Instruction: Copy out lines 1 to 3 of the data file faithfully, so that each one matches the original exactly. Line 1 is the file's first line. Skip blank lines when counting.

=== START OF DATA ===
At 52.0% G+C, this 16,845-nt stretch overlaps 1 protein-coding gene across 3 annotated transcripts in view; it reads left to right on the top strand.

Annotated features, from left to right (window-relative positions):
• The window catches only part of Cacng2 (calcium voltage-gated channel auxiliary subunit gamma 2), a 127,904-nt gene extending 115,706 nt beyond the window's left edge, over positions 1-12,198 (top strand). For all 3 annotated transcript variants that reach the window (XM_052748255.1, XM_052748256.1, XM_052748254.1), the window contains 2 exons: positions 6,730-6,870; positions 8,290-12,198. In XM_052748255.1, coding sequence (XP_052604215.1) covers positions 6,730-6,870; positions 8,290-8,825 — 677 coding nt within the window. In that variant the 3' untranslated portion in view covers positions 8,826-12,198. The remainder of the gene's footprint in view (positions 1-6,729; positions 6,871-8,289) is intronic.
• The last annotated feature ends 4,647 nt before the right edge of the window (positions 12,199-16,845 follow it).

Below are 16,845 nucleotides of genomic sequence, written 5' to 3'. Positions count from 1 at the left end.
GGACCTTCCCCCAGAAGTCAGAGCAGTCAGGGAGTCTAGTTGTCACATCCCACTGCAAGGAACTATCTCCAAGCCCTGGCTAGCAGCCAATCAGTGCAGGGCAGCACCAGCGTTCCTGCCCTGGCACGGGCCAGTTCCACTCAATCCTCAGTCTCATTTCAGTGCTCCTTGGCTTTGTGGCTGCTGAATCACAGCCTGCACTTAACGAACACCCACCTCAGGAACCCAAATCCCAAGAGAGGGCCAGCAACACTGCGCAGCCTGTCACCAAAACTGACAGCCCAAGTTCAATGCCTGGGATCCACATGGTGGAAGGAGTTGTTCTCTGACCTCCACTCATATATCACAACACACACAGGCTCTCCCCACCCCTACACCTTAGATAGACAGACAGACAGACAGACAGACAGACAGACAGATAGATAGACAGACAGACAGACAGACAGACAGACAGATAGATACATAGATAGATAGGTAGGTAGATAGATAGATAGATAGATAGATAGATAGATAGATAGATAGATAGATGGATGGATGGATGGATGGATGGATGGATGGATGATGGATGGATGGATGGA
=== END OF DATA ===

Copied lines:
At 52.0% G+C, this 16,845-nt stretch overlaps 1 protein-coding gene across 3 annotated transcripts in view; it reads left to right on the top strand.

Annotated features, from left to right (window-relative positions):
• The window catches only part of Cacng2 (calcium voltage-gated channel auxiliary subunit gamma 2), a 127,904-nt gene extending 115,706 nt beyond the window's left edge, over positions 1-12,198 (top strand). For all 3 annotated transcript variants that reach the window (XM_052748255.1, XM_052748256.1, XM_052748254.1), the window contains 2 exons: positions 6,730-6,870; positions 8,290-12,198. In XM_052748255.1, coding sequence (XP_052604215.1) covers positions 6,730-6,870; positions 8,290-8,825 — 677 coding nt within the window. In that variant the 3' untranslated portion in view covers positions 8,826-12,198. The remainder of the gene's footprint in view (positions 1-6,729; positions 6,871-8,289) is intronic.